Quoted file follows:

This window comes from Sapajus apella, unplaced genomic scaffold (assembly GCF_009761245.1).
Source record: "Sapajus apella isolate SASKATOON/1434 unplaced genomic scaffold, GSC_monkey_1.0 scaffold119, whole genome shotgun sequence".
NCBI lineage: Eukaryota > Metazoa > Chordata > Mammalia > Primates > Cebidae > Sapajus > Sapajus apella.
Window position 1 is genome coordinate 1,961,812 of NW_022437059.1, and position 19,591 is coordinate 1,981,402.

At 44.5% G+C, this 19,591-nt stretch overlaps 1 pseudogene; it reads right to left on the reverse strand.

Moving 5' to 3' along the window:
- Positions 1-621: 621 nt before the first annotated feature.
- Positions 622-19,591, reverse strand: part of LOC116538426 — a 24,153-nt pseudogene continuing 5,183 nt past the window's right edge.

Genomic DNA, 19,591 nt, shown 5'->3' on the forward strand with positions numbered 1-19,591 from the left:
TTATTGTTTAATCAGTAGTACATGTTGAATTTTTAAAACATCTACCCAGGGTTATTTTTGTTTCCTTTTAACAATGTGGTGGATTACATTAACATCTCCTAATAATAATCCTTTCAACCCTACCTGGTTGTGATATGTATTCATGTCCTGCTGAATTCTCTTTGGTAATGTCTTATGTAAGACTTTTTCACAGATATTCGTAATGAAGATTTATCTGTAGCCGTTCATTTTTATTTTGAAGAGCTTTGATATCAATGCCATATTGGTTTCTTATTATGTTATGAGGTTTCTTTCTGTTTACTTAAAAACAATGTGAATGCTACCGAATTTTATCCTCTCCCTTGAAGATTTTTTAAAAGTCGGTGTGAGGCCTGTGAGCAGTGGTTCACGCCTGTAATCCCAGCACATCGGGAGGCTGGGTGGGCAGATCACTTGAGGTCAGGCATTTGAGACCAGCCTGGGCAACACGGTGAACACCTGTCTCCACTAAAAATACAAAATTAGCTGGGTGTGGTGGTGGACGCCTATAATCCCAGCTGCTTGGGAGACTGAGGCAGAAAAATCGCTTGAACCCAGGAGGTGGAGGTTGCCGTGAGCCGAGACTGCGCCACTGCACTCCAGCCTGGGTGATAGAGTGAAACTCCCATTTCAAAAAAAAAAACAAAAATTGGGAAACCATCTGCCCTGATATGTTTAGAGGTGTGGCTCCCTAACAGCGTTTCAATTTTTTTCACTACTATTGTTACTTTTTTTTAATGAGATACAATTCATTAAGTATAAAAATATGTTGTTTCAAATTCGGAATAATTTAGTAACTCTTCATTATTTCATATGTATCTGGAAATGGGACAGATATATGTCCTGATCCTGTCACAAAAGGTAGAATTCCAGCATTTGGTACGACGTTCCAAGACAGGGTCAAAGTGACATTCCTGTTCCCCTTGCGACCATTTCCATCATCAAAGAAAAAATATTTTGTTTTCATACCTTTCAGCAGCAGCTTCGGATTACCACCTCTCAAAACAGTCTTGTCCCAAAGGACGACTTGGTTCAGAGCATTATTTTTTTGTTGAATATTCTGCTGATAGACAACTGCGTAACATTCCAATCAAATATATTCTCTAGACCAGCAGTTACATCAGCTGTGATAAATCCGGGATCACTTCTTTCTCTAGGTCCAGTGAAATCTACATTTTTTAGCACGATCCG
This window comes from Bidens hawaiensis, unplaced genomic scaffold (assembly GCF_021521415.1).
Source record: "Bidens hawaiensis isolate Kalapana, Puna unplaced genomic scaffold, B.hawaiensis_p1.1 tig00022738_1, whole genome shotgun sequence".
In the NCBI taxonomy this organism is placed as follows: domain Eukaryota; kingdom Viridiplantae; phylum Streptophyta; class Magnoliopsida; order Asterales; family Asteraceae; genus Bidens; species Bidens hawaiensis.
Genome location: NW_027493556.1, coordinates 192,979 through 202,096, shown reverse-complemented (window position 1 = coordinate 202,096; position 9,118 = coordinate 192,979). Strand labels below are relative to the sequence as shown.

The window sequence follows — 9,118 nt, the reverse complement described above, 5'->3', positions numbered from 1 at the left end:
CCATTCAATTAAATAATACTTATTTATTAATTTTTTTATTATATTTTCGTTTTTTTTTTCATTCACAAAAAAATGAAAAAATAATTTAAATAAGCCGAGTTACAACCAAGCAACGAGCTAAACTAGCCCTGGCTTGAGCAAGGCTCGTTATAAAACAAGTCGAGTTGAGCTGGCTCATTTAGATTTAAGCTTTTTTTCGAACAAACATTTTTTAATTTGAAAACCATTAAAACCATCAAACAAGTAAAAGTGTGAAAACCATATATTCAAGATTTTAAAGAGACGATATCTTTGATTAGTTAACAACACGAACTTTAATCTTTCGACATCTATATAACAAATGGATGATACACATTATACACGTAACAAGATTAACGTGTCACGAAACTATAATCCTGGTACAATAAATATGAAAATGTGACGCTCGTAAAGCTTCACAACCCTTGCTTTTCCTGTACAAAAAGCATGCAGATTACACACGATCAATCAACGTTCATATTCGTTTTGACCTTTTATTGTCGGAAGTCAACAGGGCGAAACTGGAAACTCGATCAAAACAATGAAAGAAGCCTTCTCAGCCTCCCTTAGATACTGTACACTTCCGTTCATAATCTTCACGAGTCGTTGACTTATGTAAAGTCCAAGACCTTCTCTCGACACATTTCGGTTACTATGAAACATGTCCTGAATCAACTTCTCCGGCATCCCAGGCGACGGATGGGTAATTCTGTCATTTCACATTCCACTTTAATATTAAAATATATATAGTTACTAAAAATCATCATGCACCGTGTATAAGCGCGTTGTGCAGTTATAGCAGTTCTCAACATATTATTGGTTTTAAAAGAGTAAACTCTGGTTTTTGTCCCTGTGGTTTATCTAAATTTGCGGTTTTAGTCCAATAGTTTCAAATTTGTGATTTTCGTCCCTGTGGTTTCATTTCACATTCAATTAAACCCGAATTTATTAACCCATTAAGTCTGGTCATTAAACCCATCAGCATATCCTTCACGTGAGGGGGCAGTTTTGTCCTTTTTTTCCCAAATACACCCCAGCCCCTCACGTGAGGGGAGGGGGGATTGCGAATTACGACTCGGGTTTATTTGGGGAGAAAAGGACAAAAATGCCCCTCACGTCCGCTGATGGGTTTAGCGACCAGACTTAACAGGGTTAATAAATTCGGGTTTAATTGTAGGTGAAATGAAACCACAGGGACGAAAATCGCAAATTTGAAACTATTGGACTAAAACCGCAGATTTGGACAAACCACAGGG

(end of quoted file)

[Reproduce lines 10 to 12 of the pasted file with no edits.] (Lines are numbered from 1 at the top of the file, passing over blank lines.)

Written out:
TTATTGTTTAATCAGTAGTACATGTTGAATTTTTAAAACATCTACCCAGGGTTATTTTTGTTTCCTTTTAACAATGTGGTGGATTACATTAACATCTCCTAATAATAATCCTTTCAACCCTACCTGGTTGTGATATGTATTCATGTCCTGCTGAATTCTCTTTGGTAATGTCTTATGTAAGACTTTTTCACAGATATTCGTAATGAAGATTTATCTGTAGCCGTTCATTTTTATTTTGAAGAGCTTTGATATCAATGCCATATTGGTTTCTTATTATGTTATGAGGTTTCTTTCTGTTTACTTAAAAACAATGTGAATGCTACCGAATTTTATCCTCTCCCTTGAAGATTTTTTAAAAGTCGGTGTGAGGCCTGTGAGCAGTGGTTCACGCCTGTAATCCCAGCACATCGGGAGGCTGGGTGGGCAGATCACTTGAGGTCAGGCATTTGAGACCAGCCTGGGCAACACGGTGAACACCTGTCTCCACTAAAAATACAAAATTAGCTGGGTGTGGTGGTGGACGCCTATAATCCCAGCTGCTTGGGAGACTGAGGCAGAAAAATCGCTTGAACCCAGGAGGTGGAGGTTGCCGTGAGCCGAGACTGCGCCACTGCACTCCAGCCTGGGTGATAGAGTGAAACTCCCATTTCAAAAAAAAAAACAAAAATTGGGAAACCATCTGCCCTGATATGTTTAGAGGTGTGGCTCCCTAACAGCGTTTCAATTTTTTTCACTACTATTGTTACTTTTTTTTAATGAGATACAATTCATTAAGTATAAAAATATGTTGTTTCAAATTCGGAATAATTTAGTAACTCTTCATTATTTCATATGTATCTGGAAATGGGACAGATATATGTCCTGATCCTGTCACAAAAGGTAGAATTCCAGCATTTGGTACGACGTTCCAAGACAGGGTCAAAGTGACATTCCTGTTCCCCTTGCGACCATTTCCATCATCAAAGAAAAAATATTTTGTTTTCATACCTTTCAGCAGCAGCTTCGGATTACCACCTCTCAAAACAGTCTTGTCCCAAAGGACGACTTGGTTCAGAGCATTATTTTTTTGTTGAATATTCTGCTGATAGACAACTGCGTAACATTCCAATCAAATATATTCTCTAGACCAGCAGTTACATCAGCTGTGATAAATCCGGGATCACTTCTTTCTCTAGGTCCAGTGAAATCTACATTTTTTAGCACGATCCG
This window comes from Bidens hawaiensis, unplaced genomic scaffold (assembly GCF_021521415.1).
Source record: "Bidens hawaiensis isolate Kalapana, Puna unplaced genomic scaffold, B.hawaiensis_p1.1 tig00022738_1, whole genome shotgun sequence".